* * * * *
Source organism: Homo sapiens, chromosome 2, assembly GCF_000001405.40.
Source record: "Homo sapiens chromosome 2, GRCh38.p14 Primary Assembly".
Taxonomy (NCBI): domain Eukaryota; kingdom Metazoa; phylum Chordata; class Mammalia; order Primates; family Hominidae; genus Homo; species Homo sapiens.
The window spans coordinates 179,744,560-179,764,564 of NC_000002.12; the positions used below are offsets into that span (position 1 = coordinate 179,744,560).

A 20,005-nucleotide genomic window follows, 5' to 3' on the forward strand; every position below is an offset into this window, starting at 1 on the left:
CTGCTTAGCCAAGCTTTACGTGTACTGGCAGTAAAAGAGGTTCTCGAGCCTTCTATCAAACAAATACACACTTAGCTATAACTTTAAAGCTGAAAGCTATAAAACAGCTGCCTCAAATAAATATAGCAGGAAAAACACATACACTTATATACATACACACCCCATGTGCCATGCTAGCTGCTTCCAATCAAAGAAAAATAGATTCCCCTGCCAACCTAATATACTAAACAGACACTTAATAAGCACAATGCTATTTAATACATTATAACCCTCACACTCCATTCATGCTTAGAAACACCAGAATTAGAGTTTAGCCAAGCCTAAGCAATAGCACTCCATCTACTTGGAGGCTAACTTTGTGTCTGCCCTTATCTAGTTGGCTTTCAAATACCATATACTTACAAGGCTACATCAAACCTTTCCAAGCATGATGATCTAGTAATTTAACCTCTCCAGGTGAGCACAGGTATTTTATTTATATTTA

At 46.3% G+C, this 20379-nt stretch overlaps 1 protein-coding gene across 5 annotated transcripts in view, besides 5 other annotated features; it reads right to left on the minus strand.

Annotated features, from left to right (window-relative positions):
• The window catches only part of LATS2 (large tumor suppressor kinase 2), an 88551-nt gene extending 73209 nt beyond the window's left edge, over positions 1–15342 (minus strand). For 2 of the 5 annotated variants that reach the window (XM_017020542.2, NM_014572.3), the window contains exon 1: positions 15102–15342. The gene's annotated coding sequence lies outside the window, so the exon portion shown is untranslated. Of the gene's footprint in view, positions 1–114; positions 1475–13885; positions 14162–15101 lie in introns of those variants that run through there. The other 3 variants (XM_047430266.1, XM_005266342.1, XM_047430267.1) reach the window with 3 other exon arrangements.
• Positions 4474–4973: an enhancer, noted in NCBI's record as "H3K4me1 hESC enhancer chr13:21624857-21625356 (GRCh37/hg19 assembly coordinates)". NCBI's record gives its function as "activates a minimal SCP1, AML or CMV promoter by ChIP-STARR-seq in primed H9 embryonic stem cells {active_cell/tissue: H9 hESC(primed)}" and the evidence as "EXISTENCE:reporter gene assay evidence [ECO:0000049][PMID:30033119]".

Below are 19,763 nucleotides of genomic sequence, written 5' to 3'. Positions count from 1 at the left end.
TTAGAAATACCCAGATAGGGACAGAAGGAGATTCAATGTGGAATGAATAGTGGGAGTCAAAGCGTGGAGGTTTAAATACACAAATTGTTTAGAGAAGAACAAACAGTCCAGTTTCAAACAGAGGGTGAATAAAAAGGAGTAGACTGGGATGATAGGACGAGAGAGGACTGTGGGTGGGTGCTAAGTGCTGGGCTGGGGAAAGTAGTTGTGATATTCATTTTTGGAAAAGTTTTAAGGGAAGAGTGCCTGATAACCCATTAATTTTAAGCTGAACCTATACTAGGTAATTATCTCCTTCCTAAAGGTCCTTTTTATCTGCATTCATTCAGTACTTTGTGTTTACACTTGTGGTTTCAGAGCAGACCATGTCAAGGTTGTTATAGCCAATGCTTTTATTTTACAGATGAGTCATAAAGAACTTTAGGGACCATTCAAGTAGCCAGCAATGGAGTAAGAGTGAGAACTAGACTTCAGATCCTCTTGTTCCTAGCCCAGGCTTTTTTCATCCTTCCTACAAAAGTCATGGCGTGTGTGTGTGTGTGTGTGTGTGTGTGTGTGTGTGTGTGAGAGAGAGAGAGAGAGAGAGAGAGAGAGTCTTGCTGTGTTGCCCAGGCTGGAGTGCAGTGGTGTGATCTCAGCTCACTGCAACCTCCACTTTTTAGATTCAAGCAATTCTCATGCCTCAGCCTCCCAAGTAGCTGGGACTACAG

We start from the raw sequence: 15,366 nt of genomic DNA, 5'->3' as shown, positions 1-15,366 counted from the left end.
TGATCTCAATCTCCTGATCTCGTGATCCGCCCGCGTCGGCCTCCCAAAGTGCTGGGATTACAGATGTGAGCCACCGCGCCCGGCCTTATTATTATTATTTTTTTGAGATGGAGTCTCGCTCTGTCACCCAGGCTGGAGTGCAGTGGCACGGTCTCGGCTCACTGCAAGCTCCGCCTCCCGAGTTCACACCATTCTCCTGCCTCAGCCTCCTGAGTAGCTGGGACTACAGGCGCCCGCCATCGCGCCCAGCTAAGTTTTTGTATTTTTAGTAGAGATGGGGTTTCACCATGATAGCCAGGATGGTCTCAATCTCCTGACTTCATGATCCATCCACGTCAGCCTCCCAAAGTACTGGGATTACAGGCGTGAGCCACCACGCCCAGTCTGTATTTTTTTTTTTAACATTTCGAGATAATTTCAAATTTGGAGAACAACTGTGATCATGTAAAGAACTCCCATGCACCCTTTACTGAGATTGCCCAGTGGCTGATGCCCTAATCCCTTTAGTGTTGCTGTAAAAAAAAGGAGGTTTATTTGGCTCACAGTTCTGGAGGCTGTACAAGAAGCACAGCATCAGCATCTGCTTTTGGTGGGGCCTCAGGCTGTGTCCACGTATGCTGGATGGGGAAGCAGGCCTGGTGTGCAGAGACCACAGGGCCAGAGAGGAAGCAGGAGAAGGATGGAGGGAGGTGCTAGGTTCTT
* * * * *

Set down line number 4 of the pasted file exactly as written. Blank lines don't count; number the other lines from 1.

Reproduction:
The window spans coordinates 179,744,560-179,764,564 of NC_000002.12; the positions used below are offsets into that span (position 1 = coordinate 179,744,560).